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Feeling of dread

(24 Posts)
newmumintown Tue 10-Jan-17 23:06:40

The situation...ds, just turned 2 gets hold of biro and draws small barely noticeable line on new sofa. DH goes mental, smacks ds on the hand and goes off on one about what a waste of fucking money, why do I fucking bother. He knows I hate swearing in front of the kids. I tell him he's behaving badly, he says oh and you're fucking amazing why should you care you don't have to earn any fucking money or pay for anything (I'm a sahm to our 3 boys,6,4 and 2). I get up the following morning to find him playing in the lounge with 2 oldest boys, not letting youngest in the room. Am I overreacting to be thinking about leaving?

PatriciaHolm Tue 10-Jan-17 23:11:39

No.

SadTrombone Tue 10-Jan-17 23:15:54

Can't tell if you're overreacting to be thinking of leaving without more background really.

What I can tell you though is that he is hugely overreacting and, to be perfectly frank, acting like a complete dickhead.

If I were in your shoes I'd try and sit him down asap and ask what the fuck he is playing at in terms of:

Overreacting massively with your 2YO

Subsequently excluding 2YO - a further overreaction and frankly cruel

And, arguably most importantly, belittling you and the incredibly difficult job you have of raising and looking after 3 young children. This is potentially very telling in terms of his general attitude towards you and a lack of respect.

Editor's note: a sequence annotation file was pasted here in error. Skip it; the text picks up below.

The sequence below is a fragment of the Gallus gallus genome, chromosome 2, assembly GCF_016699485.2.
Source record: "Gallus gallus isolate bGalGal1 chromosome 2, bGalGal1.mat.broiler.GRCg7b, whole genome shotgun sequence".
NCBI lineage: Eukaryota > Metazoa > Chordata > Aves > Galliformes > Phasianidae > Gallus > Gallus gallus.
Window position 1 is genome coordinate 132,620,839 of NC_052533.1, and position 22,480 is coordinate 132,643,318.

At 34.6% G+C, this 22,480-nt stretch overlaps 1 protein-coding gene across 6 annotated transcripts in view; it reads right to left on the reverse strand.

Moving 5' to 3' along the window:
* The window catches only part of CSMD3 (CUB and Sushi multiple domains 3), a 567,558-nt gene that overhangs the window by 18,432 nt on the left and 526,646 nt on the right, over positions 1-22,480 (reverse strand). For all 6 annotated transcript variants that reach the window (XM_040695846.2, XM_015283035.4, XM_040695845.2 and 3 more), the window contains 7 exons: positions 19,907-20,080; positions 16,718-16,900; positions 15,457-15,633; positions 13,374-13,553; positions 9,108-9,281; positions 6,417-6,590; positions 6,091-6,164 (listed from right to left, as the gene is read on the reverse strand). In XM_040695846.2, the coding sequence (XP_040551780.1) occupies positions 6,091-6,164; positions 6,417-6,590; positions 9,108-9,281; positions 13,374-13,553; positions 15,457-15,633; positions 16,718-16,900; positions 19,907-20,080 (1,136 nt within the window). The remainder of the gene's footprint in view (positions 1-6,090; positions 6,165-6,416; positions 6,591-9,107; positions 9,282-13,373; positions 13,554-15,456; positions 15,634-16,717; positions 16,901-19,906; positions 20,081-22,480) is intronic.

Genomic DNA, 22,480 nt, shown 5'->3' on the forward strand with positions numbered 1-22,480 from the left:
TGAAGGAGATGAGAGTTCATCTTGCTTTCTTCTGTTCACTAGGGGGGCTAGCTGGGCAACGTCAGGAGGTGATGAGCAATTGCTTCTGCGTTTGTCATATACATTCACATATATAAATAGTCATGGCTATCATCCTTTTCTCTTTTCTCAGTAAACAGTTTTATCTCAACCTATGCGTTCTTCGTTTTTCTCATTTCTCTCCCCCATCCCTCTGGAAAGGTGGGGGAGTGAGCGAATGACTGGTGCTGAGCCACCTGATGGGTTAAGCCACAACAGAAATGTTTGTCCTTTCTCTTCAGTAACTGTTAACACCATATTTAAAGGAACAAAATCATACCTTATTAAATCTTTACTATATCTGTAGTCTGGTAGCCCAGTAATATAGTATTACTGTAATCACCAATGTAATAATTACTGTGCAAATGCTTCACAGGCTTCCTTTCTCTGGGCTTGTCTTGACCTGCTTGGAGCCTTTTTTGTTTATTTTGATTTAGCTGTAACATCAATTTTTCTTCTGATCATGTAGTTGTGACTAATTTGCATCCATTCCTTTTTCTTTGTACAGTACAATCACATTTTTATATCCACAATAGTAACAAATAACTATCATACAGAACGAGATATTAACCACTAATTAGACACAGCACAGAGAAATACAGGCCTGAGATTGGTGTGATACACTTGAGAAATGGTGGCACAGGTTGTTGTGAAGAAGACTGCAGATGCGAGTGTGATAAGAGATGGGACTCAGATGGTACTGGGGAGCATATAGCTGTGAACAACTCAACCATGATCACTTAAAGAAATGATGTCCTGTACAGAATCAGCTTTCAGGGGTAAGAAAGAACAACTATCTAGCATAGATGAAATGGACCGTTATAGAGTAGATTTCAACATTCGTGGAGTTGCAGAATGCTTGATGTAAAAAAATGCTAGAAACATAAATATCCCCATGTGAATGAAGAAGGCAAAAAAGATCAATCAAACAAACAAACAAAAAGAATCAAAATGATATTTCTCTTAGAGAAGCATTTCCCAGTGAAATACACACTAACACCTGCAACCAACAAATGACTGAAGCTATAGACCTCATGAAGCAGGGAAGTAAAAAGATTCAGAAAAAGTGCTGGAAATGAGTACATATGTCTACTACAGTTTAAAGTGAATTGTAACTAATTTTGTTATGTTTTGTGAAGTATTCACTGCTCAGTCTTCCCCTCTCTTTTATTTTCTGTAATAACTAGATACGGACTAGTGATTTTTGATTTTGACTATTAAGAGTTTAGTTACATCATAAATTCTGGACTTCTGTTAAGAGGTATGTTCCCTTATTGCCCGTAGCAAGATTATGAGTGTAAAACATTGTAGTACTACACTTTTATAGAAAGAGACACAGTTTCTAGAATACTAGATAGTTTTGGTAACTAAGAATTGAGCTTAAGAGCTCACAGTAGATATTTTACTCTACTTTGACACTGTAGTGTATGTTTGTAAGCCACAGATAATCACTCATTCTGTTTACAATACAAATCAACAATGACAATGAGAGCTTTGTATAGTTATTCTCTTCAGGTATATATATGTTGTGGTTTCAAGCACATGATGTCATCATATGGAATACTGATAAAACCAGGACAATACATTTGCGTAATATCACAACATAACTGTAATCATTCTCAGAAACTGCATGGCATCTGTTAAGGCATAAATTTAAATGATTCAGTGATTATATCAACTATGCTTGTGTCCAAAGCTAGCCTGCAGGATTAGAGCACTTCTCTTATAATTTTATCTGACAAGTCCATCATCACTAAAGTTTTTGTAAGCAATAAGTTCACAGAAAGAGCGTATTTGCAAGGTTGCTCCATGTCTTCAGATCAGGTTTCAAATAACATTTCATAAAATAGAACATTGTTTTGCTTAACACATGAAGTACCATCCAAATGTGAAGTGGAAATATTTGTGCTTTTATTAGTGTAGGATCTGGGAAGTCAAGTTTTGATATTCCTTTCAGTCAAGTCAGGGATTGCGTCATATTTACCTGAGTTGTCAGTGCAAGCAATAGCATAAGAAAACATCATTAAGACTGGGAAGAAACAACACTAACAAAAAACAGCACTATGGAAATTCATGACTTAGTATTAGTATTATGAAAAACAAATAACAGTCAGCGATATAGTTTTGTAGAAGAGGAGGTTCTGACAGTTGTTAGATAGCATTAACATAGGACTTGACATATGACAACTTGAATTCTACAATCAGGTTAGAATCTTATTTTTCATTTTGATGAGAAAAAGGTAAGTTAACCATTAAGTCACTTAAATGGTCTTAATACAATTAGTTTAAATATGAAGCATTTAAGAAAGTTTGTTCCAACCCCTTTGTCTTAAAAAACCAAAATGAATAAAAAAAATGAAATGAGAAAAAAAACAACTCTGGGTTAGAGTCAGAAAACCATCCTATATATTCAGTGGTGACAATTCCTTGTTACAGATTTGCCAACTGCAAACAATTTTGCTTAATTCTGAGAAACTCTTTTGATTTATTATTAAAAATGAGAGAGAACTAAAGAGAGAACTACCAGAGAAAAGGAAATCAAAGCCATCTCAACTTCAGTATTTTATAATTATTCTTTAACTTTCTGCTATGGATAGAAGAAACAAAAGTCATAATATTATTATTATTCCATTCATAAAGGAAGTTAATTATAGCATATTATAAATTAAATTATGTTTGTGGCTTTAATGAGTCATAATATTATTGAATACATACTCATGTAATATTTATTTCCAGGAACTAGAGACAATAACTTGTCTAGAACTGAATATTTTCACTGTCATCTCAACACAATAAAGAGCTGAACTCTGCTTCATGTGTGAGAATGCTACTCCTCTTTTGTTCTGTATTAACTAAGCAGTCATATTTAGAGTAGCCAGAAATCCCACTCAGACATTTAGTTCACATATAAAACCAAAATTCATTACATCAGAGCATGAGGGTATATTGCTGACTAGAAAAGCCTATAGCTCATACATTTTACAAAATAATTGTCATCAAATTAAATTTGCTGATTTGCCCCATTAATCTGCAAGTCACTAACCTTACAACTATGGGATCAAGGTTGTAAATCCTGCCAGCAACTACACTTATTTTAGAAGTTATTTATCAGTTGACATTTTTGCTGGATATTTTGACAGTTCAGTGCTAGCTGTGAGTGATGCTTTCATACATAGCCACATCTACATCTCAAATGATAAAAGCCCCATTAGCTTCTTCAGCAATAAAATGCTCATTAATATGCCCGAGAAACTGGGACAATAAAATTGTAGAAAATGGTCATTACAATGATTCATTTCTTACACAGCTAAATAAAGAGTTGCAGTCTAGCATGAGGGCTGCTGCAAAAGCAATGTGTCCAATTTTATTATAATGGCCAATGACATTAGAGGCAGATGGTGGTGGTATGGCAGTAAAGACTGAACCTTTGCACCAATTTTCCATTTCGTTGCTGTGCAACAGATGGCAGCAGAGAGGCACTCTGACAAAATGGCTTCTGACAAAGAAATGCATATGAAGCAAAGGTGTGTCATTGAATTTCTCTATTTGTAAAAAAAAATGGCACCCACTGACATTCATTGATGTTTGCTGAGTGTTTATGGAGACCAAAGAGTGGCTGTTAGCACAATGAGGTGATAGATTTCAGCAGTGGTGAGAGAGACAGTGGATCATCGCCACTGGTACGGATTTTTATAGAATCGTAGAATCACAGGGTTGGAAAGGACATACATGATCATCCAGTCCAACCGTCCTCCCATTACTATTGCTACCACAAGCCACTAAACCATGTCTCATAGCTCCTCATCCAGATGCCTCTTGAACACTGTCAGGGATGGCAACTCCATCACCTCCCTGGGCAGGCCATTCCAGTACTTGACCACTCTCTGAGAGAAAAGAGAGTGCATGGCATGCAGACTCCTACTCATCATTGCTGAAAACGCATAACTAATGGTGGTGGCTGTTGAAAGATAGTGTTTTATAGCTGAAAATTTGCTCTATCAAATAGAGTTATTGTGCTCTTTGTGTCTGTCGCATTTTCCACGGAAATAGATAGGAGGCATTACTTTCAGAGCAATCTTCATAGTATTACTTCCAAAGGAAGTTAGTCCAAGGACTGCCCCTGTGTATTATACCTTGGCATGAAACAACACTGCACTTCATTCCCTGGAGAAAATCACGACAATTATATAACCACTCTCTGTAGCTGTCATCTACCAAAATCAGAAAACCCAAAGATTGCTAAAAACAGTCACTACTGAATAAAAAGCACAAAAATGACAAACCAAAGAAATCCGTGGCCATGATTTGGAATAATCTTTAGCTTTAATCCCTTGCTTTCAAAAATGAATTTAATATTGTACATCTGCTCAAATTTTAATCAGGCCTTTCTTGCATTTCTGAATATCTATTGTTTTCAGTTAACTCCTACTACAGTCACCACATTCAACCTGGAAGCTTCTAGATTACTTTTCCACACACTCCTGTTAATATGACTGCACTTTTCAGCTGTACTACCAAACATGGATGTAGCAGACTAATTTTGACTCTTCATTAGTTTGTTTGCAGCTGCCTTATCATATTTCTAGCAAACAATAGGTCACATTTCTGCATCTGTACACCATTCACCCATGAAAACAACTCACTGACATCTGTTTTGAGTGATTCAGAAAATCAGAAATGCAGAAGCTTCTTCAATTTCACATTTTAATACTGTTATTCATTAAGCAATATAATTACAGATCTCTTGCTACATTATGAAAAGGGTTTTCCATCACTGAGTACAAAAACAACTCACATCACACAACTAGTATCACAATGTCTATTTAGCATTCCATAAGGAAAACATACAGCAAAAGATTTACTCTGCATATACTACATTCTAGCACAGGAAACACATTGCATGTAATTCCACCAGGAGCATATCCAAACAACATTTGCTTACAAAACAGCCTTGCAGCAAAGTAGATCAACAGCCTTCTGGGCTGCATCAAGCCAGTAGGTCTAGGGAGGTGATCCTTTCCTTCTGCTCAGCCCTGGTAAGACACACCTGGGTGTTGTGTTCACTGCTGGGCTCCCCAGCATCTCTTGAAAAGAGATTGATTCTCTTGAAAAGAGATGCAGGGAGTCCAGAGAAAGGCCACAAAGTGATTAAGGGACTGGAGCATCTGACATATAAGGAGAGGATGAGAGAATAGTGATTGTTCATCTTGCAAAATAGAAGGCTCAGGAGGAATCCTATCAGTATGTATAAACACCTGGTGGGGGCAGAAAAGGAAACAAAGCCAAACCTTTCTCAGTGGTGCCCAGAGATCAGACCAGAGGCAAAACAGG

Is this a one off, OP, or has he acted in a similarly dickish way before?

flowers

reggaesongbird Tue 10-Jan-17 23:17:28

Oh my god. His initial reaction was ott in the extreme but to exclude someone who's effectively a baby the next day is bang out of order. What a dick. Sorry.
Has he shown temper like this to either you or the kids before? Is he under major pressure somewhere? Not that pressure is an excuse but wondered if wider context ? I wonder if it's worth getting health visitor round to have a chat with you both about appropriate ways of disciplining if you think he is redeemable?
Otherwise I'd be saying fuck right off and don't leave him but kick him out if he can't see what he's done wrong. .

newmumintown Tue 10-Jan-17 23:27:31

God that's hard to hear but what I need. He is under pressure, work takes him away from us for long stretches and he hares both the job and the being away. This is not an excuse though. He can be a total dick. Particularly when he's within a few days of going away, which he was (he's gone now). Could do with lots of advice and strong hard kicks up the backside

newmumintown Tue 10-Jan-17 23:28:52

Hates not hares

picklemepopcorn Tue 10-Jan-17 23:41:41

That was vile. A two year old could not have understood being excluded a day later, and he should have calmed down rather than carried it on overnight.

keepingonrunning Tue 10-Jan-17 23:45:18

He is aggressive, verbally abusive and a frightening role model for your DSs. You are also on the first rungs of the ladder to increasing abuse over time, now that he is intimidating the whole family so he has control of all of you. The future will be about walking on eggshells and chronic anxiety to make sure you do not displease him. But you inevitably will because no matter how hard you try, he will deliberately find things to blame you and the DC for, just to keep you in line.